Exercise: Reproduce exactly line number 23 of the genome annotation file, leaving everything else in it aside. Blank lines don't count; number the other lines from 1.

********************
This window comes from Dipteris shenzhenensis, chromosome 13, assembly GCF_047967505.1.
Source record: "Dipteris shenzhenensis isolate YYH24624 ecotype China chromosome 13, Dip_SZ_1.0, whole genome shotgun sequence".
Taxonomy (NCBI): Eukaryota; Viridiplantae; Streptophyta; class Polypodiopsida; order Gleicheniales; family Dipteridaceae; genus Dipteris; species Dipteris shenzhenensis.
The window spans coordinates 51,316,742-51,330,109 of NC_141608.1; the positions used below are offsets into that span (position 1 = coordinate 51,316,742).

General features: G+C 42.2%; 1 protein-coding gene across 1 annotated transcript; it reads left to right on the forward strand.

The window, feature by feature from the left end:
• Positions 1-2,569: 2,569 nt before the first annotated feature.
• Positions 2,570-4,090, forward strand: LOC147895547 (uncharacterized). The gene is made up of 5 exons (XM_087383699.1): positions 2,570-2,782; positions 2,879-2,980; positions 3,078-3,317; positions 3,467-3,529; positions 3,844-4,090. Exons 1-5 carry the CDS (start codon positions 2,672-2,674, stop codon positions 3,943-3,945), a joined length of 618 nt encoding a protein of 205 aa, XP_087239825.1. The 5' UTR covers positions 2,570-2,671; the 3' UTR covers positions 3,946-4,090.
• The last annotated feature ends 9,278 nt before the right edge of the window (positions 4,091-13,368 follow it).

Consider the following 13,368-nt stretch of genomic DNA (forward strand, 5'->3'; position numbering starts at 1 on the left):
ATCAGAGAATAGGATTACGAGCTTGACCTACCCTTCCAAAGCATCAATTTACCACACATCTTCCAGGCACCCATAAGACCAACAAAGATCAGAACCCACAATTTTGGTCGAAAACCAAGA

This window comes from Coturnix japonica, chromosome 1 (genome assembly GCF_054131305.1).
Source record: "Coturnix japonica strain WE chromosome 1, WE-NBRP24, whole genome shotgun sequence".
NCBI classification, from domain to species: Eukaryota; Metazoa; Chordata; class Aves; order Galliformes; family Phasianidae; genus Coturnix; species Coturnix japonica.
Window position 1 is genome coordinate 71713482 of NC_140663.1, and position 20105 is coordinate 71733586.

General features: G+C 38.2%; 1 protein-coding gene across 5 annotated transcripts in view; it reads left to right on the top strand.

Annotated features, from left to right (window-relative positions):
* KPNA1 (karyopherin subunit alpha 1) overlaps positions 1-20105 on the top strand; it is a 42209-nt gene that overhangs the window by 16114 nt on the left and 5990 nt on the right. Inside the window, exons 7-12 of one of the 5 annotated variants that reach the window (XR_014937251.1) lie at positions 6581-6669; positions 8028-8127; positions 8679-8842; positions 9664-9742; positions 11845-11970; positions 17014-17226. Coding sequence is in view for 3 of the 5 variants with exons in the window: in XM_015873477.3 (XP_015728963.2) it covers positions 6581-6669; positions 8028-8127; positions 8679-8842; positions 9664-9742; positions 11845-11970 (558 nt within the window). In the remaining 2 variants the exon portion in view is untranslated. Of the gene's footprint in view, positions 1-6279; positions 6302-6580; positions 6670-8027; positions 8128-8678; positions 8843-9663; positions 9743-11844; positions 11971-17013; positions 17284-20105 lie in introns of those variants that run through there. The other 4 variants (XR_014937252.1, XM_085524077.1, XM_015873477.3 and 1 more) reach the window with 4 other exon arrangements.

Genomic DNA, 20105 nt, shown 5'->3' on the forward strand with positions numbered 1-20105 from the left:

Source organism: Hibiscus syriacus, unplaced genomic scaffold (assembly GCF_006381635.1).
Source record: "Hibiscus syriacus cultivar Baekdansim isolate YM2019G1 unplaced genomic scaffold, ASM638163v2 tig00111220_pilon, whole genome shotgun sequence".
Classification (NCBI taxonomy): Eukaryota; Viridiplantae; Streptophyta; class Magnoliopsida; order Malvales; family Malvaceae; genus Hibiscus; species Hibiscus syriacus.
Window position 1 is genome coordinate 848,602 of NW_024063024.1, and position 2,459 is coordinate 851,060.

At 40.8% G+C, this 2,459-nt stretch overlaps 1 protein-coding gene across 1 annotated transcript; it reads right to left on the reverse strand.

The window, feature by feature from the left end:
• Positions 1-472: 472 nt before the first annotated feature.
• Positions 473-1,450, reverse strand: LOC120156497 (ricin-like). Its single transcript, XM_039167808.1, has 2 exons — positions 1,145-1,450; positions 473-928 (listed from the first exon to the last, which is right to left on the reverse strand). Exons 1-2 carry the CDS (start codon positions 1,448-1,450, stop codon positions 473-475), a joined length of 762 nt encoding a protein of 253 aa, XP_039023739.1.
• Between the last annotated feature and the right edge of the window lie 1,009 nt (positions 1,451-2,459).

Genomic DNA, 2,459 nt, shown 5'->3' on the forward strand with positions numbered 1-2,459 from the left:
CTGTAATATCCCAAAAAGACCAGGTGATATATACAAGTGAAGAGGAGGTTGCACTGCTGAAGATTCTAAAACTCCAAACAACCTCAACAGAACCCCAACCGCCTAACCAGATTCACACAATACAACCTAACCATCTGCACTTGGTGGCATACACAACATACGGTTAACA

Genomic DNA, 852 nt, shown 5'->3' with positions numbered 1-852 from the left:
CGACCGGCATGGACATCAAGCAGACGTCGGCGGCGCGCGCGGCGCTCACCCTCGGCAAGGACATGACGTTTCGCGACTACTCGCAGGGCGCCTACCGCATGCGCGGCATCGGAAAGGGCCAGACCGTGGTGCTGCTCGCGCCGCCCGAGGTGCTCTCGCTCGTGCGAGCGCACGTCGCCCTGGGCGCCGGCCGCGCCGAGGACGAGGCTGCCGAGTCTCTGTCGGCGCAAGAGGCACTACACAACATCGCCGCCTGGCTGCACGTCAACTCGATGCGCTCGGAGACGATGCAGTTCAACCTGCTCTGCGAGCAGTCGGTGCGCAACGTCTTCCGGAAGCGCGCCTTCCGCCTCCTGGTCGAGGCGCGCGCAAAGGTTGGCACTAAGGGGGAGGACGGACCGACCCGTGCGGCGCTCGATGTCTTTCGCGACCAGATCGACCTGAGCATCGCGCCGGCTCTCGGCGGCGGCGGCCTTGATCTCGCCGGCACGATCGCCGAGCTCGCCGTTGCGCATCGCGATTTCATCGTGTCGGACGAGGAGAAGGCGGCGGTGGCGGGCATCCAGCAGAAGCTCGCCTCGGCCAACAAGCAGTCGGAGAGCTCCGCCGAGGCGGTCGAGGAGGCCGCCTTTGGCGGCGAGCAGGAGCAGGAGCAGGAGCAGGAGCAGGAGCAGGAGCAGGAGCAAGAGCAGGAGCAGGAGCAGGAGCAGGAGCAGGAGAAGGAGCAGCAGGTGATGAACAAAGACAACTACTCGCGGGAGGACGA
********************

Window position 1 is genome coordinate 848,602 of NW_024063024.1, and position 2,459 is coordinate 851,060.